Strength not only helps with performance but is critical for fighting the aging process. One of the biggest issues with aging is a loss of muscle and strength. This can be remedied through a good training plan. Some of our older students have made some of their biggest transformations doing just that. Increased strength also provides you with a bigger engine to drive your conditioning to a higher level. This is why I make strength a priority even if your primary goal is conditioning. The stronger you are the harder you can push your conditioning.

Lastly, strength helps protect us against injury. The muscles provide stability to the joints and they also provide armor to our body to protect us during contact sports and life in general.

The Importance of Conditioning

Conditioning is the last component I would like to discuss. Conditioning can mean many different things but in this context, I refer to three types of conditioning:

  • Metabolic
  • Armoring
  • Mental

When most people think of conditioning they are thinking of metabolic conditioning. To keep it simple, I will refer to metabolic conditioning as conditioning that trains both aerobic and anaerobic pathways. I think there is more bang for your buck training anaerobically but there needs to be some aerobic training as well. I mentioned armoring when talking about the benefits of strength but this can also be applied to conditioning.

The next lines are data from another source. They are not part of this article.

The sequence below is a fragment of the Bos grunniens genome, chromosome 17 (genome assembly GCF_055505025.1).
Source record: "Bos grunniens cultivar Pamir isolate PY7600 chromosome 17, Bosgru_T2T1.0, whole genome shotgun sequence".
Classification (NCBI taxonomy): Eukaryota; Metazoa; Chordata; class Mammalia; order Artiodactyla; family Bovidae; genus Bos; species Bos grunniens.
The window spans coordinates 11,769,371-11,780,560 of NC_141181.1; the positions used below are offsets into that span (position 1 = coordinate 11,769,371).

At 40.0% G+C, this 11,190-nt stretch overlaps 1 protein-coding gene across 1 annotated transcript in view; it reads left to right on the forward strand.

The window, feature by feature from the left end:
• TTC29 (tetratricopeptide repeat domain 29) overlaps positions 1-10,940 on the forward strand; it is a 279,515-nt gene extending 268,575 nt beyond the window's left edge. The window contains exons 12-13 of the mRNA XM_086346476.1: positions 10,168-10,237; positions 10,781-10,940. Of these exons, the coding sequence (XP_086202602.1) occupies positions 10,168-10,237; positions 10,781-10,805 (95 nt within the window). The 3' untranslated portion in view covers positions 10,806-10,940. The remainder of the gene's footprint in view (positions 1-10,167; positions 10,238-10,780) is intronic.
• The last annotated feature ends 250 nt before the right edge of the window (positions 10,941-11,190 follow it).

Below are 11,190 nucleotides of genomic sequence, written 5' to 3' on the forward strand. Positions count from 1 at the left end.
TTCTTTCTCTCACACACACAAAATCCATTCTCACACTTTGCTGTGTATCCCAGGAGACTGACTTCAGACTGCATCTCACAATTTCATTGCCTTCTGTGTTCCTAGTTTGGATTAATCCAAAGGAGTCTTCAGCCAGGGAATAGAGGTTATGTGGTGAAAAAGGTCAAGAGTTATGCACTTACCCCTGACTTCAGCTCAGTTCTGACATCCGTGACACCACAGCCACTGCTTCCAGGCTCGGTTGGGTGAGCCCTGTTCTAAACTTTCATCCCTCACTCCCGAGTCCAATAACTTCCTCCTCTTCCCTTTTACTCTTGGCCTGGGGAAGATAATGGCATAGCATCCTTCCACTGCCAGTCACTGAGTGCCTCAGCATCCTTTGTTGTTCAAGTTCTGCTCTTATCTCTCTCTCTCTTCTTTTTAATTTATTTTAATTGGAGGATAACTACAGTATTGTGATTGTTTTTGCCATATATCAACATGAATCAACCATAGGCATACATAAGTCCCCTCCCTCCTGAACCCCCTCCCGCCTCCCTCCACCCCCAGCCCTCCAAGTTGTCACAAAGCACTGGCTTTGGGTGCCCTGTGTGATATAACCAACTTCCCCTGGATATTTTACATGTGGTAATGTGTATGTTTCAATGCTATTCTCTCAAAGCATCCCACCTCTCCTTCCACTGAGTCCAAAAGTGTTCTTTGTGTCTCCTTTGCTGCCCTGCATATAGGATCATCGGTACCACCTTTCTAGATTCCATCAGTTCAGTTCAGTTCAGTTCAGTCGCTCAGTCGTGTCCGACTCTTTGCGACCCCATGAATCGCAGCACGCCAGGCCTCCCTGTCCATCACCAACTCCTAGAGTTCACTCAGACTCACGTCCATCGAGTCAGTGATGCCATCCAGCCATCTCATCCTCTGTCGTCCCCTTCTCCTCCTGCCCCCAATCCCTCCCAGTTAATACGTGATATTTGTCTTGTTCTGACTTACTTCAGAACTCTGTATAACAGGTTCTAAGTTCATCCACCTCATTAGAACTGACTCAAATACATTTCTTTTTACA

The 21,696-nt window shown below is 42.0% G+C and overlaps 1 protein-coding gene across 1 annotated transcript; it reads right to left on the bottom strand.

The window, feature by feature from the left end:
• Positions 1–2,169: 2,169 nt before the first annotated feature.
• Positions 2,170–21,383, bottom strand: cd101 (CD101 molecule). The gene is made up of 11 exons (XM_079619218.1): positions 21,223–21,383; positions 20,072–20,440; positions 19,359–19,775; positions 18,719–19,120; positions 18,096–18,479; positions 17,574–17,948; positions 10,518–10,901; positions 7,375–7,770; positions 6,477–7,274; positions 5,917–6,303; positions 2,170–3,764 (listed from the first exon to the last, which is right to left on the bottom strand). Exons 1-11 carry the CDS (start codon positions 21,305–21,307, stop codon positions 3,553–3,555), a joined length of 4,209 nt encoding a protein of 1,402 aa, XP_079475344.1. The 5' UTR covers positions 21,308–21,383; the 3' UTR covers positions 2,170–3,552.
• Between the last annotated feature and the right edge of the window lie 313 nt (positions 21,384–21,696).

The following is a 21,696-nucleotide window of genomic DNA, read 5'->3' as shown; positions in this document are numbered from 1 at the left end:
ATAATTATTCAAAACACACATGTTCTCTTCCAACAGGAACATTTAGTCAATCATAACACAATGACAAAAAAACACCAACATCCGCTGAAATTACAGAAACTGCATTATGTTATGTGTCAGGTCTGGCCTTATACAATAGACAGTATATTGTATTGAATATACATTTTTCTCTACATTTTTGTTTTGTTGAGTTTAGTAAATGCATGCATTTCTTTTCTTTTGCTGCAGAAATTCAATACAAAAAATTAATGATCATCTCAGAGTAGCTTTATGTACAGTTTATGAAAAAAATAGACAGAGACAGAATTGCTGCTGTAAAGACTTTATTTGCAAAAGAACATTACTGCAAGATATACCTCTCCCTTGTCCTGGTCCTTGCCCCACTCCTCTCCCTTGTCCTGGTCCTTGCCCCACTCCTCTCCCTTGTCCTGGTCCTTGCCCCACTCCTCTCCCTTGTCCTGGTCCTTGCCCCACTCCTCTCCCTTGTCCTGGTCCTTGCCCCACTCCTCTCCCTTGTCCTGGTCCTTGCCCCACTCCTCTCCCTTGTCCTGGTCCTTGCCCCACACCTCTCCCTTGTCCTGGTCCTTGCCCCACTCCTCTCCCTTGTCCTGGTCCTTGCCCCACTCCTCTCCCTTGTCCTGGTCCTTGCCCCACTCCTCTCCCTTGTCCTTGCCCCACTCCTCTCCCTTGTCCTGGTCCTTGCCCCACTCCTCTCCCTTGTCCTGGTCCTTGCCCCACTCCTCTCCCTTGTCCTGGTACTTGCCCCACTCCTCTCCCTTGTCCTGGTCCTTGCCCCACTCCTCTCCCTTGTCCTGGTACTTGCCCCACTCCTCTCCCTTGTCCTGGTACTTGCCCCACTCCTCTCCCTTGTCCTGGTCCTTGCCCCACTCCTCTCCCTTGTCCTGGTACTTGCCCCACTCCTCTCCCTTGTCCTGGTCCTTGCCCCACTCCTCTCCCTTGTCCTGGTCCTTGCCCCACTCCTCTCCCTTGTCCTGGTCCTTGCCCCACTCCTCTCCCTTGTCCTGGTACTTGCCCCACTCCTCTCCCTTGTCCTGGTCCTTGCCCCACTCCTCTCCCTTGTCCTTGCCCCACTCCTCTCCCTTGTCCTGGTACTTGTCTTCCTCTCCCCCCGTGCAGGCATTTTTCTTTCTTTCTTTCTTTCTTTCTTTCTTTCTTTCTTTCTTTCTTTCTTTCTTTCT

Some strength and conditioning coaches would say that their job rests solely in getting people stronger and improving their metabolic conditioning and that it is not their job to work on developing mental toughness. I beg to differ and believe that much can be learned about mental toughness and resiliency through hard conditioning sessions.

Stay tuned for more details on “HOW” we incorporate these components.